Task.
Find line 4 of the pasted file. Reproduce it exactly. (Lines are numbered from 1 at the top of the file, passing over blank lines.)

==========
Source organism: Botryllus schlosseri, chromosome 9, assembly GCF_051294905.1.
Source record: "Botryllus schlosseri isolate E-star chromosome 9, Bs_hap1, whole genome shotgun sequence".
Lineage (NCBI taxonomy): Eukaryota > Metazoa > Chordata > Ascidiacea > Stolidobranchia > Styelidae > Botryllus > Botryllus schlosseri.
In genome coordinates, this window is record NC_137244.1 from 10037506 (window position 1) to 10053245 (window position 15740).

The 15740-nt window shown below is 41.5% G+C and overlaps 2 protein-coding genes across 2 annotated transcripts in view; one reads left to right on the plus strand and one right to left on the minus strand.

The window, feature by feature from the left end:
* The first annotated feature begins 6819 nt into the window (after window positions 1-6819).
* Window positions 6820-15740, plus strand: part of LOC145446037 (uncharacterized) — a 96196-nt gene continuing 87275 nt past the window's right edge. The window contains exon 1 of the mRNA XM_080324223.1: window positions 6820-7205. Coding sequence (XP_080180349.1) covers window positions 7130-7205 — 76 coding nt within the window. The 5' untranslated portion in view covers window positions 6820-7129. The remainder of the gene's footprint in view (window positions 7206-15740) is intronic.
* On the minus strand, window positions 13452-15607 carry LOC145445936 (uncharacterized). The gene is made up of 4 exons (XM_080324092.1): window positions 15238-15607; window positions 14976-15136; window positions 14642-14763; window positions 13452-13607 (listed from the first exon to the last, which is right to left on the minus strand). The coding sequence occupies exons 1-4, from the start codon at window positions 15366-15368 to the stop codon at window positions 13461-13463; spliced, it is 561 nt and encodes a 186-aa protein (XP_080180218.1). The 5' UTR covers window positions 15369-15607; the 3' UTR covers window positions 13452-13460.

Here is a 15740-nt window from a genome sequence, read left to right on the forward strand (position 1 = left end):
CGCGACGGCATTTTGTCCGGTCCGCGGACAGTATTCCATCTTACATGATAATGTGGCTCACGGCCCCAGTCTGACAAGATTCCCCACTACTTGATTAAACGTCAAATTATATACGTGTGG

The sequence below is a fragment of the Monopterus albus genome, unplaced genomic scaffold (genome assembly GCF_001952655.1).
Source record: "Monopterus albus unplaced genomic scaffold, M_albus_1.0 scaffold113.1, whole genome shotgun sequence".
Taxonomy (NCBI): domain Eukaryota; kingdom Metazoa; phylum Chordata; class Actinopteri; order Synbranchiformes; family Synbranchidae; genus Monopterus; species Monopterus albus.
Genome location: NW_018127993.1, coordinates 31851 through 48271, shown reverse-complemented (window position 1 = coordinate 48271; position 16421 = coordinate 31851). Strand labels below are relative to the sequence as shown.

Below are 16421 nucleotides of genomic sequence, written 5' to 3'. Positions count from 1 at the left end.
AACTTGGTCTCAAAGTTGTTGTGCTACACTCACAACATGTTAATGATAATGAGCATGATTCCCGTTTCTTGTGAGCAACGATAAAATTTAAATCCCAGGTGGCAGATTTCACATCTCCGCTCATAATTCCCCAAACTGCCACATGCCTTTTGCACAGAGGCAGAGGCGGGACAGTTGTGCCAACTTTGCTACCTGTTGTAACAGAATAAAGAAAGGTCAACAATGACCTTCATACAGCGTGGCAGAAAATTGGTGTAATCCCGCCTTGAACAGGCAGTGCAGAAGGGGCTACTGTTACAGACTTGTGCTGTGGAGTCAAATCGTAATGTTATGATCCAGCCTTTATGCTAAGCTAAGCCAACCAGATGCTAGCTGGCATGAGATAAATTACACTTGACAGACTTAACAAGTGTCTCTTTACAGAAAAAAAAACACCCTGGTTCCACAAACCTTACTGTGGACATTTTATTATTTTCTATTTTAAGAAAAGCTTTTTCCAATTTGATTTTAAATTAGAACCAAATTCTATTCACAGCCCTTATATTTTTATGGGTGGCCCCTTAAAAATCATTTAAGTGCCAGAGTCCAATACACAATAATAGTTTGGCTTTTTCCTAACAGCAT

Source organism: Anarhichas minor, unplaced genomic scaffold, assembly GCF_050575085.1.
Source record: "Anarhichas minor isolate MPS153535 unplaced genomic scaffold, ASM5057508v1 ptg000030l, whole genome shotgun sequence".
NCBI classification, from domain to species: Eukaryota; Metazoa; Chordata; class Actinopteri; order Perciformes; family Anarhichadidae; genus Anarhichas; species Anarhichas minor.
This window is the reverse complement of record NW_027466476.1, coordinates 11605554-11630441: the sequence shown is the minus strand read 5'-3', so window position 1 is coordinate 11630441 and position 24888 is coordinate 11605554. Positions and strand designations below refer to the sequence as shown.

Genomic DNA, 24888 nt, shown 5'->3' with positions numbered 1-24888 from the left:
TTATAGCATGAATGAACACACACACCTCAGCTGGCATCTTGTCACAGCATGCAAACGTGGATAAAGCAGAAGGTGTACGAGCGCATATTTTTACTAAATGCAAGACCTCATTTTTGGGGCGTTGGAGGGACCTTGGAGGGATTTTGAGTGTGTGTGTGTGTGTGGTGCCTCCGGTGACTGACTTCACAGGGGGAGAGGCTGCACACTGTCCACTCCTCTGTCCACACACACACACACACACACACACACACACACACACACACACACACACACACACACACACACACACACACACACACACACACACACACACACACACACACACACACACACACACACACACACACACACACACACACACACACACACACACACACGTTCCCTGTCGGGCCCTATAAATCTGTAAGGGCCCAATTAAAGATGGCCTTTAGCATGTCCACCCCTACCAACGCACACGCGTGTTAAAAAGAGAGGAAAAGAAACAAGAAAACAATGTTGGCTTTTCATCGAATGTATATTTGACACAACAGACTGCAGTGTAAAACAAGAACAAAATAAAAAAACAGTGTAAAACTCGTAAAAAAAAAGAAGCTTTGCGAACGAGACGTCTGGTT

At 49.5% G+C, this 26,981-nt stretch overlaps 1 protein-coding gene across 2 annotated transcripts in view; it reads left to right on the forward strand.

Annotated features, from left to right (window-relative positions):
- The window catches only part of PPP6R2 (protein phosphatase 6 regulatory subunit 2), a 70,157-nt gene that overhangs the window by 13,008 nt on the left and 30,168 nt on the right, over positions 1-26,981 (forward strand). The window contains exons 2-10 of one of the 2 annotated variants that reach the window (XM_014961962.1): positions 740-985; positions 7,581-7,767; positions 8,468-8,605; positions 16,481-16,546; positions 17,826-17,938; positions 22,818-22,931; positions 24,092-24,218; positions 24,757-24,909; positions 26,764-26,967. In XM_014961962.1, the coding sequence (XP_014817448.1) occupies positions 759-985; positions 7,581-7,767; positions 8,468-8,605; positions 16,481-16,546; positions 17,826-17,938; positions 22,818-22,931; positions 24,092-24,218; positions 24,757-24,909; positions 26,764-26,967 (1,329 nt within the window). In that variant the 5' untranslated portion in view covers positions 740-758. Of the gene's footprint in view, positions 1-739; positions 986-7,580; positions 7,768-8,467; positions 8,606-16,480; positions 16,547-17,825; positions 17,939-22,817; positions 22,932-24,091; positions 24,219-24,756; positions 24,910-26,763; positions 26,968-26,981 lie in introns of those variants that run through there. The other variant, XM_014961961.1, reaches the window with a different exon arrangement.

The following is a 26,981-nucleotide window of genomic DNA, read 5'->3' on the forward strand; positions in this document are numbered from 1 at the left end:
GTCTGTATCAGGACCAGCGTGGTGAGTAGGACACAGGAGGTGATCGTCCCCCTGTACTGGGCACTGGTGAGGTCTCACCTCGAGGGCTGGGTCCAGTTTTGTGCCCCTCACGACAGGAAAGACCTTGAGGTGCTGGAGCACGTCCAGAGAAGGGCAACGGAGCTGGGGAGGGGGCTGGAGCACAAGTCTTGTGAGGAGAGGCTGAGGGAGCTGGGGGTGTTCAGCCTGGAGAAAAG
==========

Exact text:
In genome coordinates, this window is record NC_137244.1 from 10037506 (window position 1) to 10053245 (window position 15740).